FIFO: What the First In, First Out Method Is and How to Use It

When in doubt, please consult your lawyer tax, or compliance professional for counsel. Sage makes no representations or warranties of any kind, express or implied, about the completeness or accuracy of this quebex article and related content. Using FIFO, the COGS would be $1,100 ($5 per unit for the original 100 units, plus 50 additional units bought for $12) and ending inventory value would be $240 (20 units x $24).

This will provide a more accurate analysis of how much money you’re really making with each product sold out of your inventory. Throughout the grand opening month of September, the store sells 80 of these shirts. All 80 of these shirts would have been from the first 100 lot that was purchased under the FIFO method. To calculate your ending inventory you would factor in 20 shirts at the $5 cost and 50 shirts at the $6 price.


The actual movement of goods in your business is not always as reflected in your accounting records. Let’s consider the other downsides besides the apparent disadvantages of old inventory perishing and increasing inventory storage costs. Reflects older purchase prices, leading to lower ending inventory value during inflation. The remaining stocks are 210 shirts (10 – beginning inventory & 200 – second purchase). In many cases, the goods purchased or produced first may not necessarily be sold first. Typically, recent inventory is more expensive than older inventory due to inflation.


If you have items stored in different bins — one with no lot date and one with a lot date — we will always ship the one updated with a lot date first. Following the FIFO logic, ShipBob is able to identify shelves that contain items with an expiration date first and always ship the nearest expiring lot date first. When you send us a lot item, it will not be sold with other non-lot items, or other lots of the same SKU. Compared to LIFO, FIFO is considered to be the more transparent and accurate method. However, it does make more sense for some businesses (a great example is the auto dealership industry).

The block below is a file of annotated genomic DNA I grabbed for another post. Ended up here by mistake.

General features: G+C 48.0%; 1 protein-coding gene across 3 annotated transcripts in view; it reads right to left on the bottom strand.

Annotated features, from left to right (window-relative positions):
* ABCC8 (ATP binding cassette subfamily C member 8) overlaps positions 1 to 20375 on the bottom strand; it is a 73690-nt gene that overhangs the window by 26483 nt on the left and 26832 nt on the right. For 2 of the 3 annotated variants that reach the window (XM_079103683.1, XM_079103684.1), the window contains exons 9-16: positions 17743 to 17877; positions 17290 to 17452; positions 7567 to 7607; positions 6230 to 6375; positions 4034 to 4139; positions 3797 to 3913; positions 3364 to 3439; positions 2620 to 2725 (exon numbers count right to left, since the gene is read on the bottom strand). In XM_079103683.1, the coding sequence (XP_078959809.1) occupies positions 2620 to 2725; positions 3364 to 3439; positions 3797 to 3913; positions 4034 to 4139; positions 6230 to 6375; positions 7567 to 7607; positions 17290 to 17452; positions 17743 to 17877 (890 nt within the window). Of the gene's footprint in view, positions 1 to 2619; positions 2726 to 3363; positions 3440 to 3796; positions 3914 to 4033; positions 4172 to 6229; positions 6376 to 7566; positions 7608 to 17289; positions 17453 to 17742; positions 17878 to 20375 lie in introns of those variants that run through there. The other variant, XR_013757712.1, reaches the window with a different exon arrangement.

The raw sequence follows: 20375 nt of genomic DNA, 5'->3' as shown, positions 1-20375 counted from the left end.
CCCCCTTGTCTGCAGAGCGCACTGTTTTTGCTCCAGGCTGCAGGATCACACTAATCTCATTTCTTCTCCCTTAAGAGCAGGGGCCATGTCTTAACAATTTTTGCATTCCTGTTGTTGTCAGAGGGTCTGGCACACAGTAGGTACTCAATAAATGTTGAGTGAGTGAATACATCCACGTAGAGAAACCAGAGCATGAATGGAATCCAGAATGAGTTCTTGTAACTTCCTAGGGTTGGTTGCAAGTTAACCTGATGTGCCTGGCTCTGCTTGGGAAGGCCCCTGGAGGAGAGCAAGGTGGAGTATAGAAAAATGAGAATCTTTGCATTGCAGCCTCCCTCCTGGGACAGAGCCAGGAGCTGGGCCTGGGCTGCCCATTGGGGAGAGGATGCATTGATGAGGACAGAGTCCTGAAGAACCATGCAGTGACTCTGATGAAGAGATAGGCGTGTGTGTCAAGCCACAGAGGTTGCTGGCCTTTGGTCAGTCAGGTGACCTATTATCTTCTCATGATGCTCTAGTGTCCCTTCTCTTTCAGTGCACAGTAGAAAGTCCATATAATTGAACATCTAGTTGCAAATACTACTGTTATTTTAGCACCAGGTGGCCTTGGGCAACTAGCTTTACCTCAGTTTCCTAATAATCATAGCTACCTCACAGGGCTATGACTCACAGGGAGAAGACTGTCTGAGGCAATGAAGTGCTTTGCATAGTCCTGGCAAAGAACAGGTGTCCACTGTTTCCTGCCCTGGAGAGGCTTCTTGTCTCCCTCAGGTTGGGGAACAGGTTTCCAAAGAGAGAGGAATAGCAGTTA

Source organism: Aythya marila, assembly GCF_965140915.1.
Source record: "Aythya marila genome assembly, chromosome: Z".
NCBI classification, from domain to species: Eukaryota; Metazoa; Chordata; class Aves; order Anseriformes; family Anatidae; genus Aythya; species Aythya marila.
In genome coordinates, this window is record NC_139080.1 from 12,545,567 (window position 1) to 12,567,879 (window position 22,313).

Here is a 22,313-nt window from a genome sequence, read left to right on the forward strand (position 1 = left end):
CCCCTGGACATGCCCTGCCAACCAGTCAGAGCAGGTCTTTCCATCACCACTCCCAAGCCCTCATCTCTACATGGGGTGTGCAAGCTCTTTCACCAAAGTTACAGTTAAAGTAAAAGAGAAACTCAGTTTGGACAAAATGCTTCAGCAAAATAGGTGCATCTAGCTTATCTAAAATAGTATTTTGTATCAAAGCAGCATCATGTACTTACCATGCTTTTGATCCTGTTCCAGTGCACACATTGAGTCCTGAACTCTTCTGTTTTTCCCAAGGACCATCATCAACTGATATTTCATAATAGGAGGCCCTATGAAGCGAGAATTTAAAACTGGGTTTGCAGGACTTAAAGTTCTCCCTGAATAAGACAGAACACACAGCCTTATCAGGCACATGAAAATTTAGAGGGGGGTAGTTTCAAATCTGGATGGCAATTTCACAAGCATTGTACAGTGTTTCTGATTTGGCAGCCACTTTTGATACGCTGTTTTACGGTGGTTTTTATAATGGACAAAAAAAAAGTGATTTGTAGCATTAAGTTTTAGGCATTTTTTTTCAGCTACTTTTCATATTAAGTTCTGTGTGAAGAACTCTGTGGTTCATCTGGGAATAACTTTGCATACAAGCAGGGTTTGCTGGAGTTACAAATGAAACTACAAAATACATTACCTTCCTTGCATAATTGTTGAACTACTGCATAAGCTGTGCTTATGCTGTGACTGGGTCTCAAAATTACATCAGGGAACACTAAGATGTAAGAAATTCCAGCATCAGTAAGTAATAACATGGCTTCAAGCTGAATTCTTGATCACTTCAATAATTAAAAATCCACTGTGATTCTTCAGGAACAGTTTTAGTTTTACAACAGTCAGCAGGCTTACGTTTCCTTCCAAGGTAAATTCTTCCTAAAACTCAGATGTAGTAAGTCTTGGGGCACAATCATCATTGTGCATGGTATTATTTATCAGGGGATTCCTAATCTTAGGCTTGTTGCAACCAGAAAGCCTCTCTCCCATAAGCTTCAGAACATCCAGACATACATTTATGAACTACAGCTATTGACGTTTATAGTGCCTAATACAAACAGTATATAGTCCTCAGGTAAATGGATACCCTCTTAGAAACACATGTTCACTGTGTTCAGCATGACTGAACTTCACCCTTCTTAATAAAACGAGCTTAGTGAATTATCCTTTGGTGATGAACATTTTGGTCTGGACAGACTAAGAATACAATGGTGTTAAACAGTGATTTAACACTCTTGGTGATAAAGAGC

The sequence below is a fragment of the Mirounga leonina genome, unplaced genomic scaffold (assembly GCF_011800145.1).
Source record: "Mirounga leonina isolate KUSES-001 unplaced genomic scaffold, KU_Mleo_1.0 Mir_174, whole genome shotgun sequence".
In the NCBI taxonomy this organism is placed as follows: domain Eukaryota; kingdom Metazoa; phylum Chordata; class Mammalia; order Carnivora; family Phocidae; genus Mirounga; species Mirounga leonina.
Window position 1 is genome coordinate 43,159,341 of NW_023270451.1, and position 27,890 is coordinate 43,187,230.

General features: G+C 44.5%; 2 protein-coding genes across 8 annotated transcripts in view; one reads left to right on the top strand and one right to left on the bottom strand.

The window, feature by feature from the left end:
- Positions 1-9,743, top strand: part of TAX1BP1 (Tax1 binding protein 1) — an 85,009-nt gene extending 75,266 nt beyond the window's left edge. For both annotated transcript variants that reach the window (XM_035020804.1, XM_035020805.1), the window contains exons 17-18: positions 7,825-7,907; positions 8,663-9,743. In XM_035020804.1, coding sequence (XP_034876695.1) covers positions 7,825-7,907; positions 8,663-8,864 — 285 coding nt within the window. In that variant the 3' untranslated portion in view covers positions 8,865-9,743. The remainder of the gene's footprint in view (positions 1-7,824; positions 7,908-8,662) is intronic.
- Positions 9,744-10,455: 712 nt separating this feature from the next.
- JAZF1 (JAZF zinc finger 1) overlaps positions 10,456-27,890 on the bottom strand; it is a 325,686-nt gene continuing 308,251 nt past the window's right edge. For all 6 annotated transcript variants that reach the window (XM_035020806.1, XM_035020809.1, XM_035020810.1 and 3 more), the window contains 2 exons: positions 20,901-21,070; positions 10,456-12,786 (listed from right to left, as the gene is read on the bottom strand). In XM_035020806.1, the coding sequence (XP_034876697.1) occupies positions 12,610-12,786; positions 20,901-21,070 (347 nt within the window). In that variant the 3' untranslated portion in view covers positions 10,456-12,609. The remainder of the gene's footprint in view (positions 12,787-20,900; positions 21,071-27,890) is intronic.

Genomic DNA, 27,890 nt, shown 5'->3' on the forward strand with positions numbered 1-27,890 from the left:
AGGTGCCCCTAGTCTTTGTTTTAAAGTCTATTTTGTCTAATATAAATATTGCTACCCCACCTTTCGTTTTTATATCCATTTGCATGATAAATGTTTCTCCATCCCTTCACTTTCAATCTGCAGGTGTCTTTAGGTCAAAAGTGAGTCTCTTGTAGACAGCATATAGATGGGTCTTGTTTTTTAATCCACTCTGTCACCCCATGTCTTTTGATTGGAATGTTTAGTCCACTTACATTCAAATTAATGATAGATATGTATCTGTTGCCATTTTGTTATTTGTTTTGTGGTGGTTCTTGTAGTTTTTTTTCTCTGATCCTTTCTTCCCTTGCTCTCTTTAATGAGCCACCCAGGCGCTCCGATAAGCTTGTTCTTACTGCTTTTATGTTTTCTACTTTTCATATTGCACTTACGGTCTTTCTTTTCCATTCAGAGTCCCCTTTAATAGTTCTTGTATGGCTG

The FIFO procedure is a very useful system that can help food establishments optimize food ingredients and gain maximum benefits and increase restaurant profit margin. It uses a system that prioritizes using foods with the soonest expiration or use-by dates to reduce the likelihood of food waste and spoilage that can lead to foodborne illnesses. Let’s say you’re running a medical supply business, and you’re calculating the COGS for the crutches you’ve sold in the last quarter. Looking at your purchase history, you see you’ve bought 550 new crutches during this time period, but each new order came with a different cost per item. When smartphones arrive at the electronics store, they come from various manufacturers with different production dates.

Depending on the valuation method chosen, the cost of these 10 items may be different. FIFO enhances the financial reporting accuracy by reflecting the current market prices of    goods sold. The COGS aligns with the cost of the older inventory items and better represents profitability.

It will help better accounting and a realistic picture of your business. Another critical step when implementing FiFo is to set up a system for tracking and recording inventory activities. This will give businesses an up-to-date view of their stock levels at any given time, which can help them quickly identify discrepancies and make necessary adjustments. In addition, businesses should regularly review the inventory list to determine if any products need to be restocked or removed from their shelves.